Managed NAT instance monthly cost = $33.48/month ($0.045/hour * 744 hours in a month) + $4.50 ($0.045 per GB data processed * 100GB) + $10 ($.10/GB standard AWS data transfer charges for all data transferred via the NAT gateway) = $47.98

t2.nano instance configured as a NAT instance = $4.84/month ($0.0065 * 744 hours in a month) + $10 ($.10/GB standard AWS data transfer charges for all data transferred via the NAT instance) = $14.84

This of course changes when you go for redundant NAT instances since the AWS managed NAT gateway has built-in redundancy for high availability. If you don't care about the extra $33/month, then the managed NAT instance is definitely worth the reduced headache of not having to maintain another instance. If you are running a VPN (e.g. OpenVPN) instance for access to your instances within the VPC, you could simply configure that instance to also act as your NAT gateway, and then you don't have to maintain an extra instance just for NAT (although some people may frown upon the idea of combining VPN and NAT).

  • 4
    Agreed -- however, with the t2.nano instance, you're going to see a maximum throughput of perhaps 250Mbit/sec, compared to the screaming peak 10 Gbit/sec from the NAT Gateway. Don't get me wrong, I find the pricing a little steep, too, and there are other limitations -- I'm still using NAT instances virtually everywhere... but, in fairness, you're paying, in part, for some pretty serious raw packet switching power and network connectivity with the gateway. Commented Feb 20, 2016 at 2:44
  • 1
    But why NAT Gateway so expensive? Does it require a lot of computer resources to translate addresses? I can understand that for really huge application NAT can proxy a lot of requests out of VPC, but if we talk about usual middle business and small projects $0.045 per hour and each GB is quite overestimated. Commented Jun 10, 2017 at 2:42
  • AWS managed NAT Gateway is not really HA. It's connected to specific AZ. So if this AZ is down, your EC2 instances are down. For best practice, don't use another AZ's NAT gateway. Commented Dec 29, 2021 at 20:23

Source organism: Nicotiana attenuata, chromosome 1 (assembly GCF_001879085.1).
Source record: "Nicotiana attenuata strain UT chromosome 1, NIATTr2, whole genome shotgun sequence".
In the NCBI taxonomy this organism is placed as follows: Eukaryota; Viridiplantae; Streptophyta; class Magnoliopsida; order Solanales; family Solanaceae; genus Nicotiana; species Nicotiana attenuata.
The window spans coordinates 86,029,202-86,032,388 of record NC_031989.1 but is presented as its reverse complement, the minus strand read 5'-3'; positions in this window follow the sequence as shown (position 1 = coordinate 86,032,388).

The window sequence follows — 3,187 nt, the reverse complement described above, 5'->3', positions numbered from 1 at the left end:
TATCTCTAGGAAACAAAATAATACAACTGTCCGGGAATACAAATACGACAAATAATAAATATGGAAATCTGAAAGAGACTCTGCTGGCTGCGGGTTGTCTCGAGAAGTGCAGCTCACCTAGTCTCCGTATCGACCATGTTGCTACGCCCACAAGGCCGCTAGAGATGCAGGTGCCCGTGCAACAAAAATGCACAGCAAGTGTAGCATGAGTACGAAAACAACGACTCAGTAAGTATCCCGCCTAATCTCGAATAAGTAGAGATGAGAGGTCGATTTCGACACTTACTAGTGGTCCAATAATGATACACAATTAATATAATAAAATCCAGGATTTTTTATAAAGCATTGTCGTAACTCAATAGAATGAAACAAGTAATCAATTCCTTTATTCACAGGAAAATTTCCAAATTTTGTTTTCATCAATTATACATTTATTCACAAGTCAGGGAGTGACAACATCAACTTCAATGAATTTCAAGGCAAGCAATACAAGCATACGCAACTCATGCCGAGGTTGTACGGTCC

The answer by Michael - sqlbot makes the implicit assumption that private IP addresses are required. I think it is worthwhile to question that assumption -- do we even need to use private IP addresses in the first place? At least one commenter asked the same question.

What is the advantage of a server on a private subnet with a NAT instance [vs.] a server [in a] public subnet with a strict security policy? – abhillman Jun 24 '14 at 23:45

Imagine a scenario where you're using a VPC and you assign public IP addresses to all of your EC2 instances. Don't worry, that doesn't mean they're necessarily reachable over the internet, because you use security groups to restrict access in exactly the same way that things worked with EC2 classic. By using public IP addresses you have the benefit of being able to easily expose certain services to a limited audience without needing to use something like an ELB. This frees you from the need to set up a NAT instance or NAT gateway. And since you need half as many subnets, you could choose to use a smaller CIDR allocation for your VPC or you could make bigger subnets with the same size VPC. And fewer subnets means you'll be paying less for inter-AZ traffic as well.

So, why don't we do this? Why does AWS say the best practice is to use private IPs?